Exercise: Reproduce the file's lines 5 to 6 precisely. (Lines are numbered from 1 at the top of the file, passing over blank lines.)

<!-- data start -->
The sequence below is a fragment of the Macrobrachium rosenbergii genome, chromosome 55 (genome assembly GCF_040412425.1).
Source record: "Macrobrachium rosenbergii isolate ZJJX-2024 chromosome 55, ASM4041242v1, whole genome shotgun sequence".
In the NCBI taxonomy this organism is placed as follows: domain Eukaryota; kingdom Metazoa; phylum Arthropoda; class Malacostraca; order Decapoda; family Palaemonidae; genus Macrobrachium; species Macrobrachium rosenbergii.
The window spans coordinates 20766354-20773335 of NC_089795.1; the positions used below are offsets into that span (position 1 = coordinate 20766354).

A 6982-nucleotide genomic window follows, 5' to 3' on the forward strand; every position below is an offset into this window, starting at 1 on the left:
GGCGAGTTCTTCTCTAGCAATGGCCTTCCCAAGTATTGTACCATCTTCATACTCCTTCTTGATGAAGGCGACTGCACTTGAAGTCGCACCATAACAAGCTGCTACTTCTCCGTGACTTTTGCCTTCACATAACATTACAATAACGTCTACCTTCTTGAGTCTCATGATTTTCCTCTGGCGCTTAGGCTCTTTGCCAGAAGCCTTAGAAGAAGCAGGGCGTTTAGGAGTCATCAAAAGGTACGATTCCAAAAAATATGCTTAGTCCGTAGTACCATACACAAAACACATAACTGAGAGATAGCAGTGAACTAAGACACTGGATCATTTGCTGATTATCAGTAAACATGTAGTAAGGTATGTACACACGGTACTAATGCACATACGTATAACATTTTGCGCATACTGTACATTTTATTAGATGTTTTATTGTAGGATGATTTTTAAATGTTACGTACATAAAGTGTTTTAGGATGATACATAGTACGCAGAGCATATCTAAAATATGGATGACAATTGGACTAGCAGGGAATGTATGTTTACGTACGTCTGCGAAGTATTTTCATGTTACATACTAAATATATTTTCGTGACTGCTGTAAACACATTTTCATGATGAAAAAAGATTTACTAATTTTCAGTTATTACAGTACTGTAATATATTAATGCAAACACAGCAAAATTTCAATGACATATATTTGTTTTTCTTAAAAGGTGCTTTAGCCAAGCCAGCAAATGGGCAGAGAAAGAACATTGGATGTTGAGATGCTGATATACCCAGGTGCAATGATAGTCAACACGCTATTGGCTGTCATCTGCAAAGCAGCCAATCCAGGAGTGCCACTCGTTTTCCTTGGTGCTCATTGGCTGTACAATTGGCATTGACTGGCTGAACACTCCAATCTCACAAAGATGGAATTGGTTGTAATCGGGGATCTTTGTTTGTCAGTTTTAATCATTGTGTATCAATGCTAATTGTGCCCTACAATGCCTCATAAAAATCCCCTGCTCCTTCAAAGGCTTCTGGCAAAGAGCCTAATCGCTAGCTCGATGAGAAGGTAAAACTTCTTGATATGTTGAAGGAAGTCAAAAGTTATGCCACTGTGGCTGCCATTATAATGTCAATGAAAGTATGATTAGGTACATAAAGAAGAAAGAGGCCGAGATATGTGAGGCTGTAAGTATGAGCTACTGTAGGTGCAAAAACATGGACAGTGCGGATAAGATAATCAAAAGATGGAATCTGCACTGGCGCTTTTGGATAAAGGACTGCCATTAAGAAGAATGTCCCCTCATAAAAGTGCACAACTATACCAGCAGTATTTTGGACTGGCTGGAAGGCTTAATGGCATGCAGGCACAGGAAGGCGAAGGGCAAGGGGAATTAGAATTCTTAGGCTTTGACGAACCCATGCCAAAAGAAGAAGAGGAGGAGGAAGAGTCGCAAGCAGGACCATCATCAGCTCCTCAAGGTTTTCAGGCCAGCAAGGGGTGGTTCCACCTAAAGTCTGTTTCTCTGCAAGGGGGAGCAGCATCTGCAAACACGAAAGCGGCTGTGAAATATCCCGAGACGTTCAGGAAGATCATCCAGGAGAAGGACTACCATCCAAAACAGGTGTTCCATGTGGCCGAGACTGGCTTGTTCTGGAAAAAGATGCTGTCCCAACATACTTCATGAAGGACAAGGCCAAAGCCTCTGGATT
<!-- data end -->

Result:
A 6982-nucleotide genomic window follows, 5' to 3' on the forward strand; every position below is an offset into this window, starting at 1 on the left:
GGCGAGTTCTTCTCTAGCAATGGCCTTCCCAAGTATTGTACCATCTTCATACTCCTTCTTGATGAAGGCGACTGCACTTGAAGTCGCACCATAACAAGCTGCTACTTCTCCGTGACTTTTGCCTTCACATAACATTACAATAACGTCTACCTTCTTGAGTCTCATGATTTTCCTCTGGCGCTTAGGCTCTTTGCCAGAAGCCTTAGAAGAAGCAGGGCGTTTAGGAGTCATCAAAAGGTACGATTCCAAAAAATATGCTTAGTCCGTAGTACCATACACAAAACACATAACTGAGAGATAGCAGTGAACTAAGACACTGGATCATTTGCTGATTATCAGTAAACATGTAGTAAGGTATGTACACACGGTACTAATGCACATACGTATAACATTTTGCGCATACTGTACATTTTATTAGATGTTTTATTGTAGGATGATTTTTAAATGTTACGTACATAAAGTGTTTTAGGATGATACATAGTACGCAGAGCATATCTAAAATATGGATGACAATTGGACTAGCAGGGAATGTATGTTTACGTACGTCTGCGAAGTATTTTCATGTTACATACTAAATATATTTTCGTGACTGCTGTAAACACATTTTCATGATGAAAAAAGATTTACTAATTTTCAGTTATTACAGTACTGTAATATATTAATGCAAACACAGCAAAATTTCAATGACATATATTTGTTTTTCTTAAAAGGTGCTTTAGCCAAGCCAGCAAATGGGCAGAGAAAGAACATTGGATGTTGAGATGCTGATATACCCAGGTGCAATGATAGTCAACACGCTATTGGCTGTCATCTGCAAAGCAGCCAATCCAGGAGTGCCACTCGTTTTCCTTGGTGCTCATTGGCTGTACAATTGGCATTGACTGGCTGAACACTCCAATCTCACAAAGATGGAATTGGTTGTAATCGGGGATCTTTGTTTGTCAGTTTTAATCATTGTGTATCAATGCTAATTGTGCCCTACAATGCCTCATAAAAATCCCCTGCTCCTTCAAAGGCTTCTGGCAAAGAGCCTAATCGCTAGCTCGATGAGAAGGTAAAACTTCTTGATATGTTGAAGGAAGTCAAAAGTTATGCCACTGTGGCTGCCATTATAATGTCAATGAAAGTATGATTAGGTACATAAAGAAGAAAGAGGCCGAGATATGTGAGGCTGTAAGTATGAGCTACTGTAGGTGCAAAAACATGGACAGTGCGGATAAGATAATCAAAAGATGGAATCTGCACTGGCGCTTTTGGATAAAGGACTGCCATTAAGAAGAATGTCCCCTCATAAAAGTGCACAACTATACCAGCAGTATTTTGGACTGGCTGGAAGGCTTAATGGCATGCAGGCACAGGAAGGCGAAGGGCAAGGGGAATTAGAATTCTTAGGCTTTGACGAACCCATGCCAAAAGAAGAAGAGGAGGAGGAAGAGTCGCAAGCAGGACCATCATCAGCTCCTCAAGGTTTTCAGGCCAGCAAGGGGTGGTTCCACCTAAAGTCTGTTTCTCTGCAAGGGGGAGCAGCATCTGCAAACACGAAAGCGGCTGTGAAATATCCCGAGACGTTCAGGAAGATCATCCAGGAGAAGGACTACCATCCAAAACAGGTGTTCCATGTGGCCGAGACTGGCTTGTTCTGGAAAAAGATGCTGTCCCAACATACTTCATGAAGGACAAGGCCAAAGCCTCTGGATT